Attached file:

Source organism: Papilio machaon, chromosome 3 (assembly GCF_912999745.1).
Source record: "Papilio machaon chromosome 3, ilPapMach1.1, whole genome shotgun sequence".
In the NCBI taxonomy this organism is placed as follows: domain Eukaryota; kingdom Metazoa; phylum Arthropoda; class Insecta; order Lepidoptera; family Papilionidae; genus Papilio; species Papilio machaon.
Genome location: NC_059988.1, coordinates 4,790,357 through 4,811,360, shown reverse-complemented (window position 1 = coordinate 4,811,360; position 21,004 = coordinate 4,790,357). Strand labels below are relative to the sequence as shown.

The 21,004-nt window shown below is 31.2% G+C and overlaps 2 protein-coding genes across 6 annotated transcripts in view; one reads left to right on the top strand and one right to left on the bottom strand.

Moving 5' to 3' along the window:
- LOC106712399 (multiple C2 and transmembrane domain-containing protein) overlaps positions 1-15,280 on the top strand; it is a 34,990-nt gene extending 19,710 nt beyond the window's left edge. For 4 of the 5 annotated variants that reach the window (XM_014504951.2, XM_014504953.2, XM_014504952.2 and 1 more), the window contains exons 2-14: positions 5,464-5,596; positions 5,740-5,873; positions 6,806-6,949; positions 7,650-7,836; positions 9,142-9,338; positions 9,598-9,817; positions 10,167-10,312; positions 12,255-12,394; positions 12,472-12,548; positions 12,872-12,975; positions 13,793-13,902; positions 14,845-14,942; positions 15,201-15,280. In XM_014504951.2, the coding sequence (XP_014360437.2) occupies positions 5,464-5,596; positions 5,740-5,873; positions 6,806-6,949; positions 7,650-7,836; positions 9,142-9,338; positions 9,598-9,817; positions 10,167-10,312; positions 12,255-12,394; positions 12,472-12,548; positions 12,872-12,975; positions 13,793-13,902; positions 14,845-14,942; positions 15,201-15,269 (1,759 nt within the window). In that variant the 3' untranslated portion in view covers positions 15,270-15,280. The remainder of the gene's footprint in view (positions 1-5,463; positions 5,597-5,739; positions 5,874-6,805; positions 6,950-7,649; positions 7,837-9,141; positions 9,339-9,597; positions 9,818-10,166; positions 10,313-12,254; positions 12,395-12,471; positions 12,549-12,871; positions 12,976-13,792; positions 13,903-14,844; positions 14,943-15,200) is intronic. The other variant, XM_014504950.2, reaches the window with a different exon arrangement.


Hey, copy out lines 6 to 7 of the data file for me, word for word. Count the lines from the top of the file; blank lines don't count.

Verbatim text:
Moving 5' to 3' along the window:
- LOC106712399 (multiple C2 and transmembrane domain-containing protein) overlaps positions 1-15,280 on the top strand; it is a 34,990-nt gene extending 19,710 nt beyond the window's left edge. For 4 of the 5 annotated variants that reach the window (XM_014504951.2, XM_014504953.2, XM_014504952.2 and 1 more), the window contains exons 2-14: positions 5,464-5,596; positions 5,740-5,873; positions 6,806-6,949; positions 7,650-7,836; positions 9,142-9,338; positions 9,598-9,817; positions 10,167-10,312; positions 12,255-12,394; positions 12,472-12,548; positions 12,872-12,975; positions 13,793-13,902; positions 14,845-14,942; positions 15,201-15,280. In XM_014504951.2, the coding sequence (XP_014360437.2) occupies positions 5,464-5,596; positions 5,740-5,873; positions 6,806-6,949; positions 7,650-7,836; positions 9,142-9,338; positions 9,598-9,817; positions 10,167-10,312; positions 12,255-12,394; positions 12,472-12,548; positions 12,872-12,975; positions 13,793-13,902; positions 14,845-14,942; positions 15,201-15,269 (1,759 nt within the window). In that variant the 3' untranslated portion in view covers positions 15,270-15,280. The remainder of the gene's footprint in view (positions 1-5,463; positions 5,597-5,739; positions 5,874-6,805; positions 6,950-7,649; positions 7,837-9,141; positions 9,339-9,597; positions 9,818-10,166; positions 10,313-12,254; positions 12,395-12,471; positions 12,549-12,871; positions 12,976-13,792; positions 13,903-14,844; positions 14,943-15,200) is intronic. The other variant, XM_014504950.2, reaches the window with a different exon arrangement.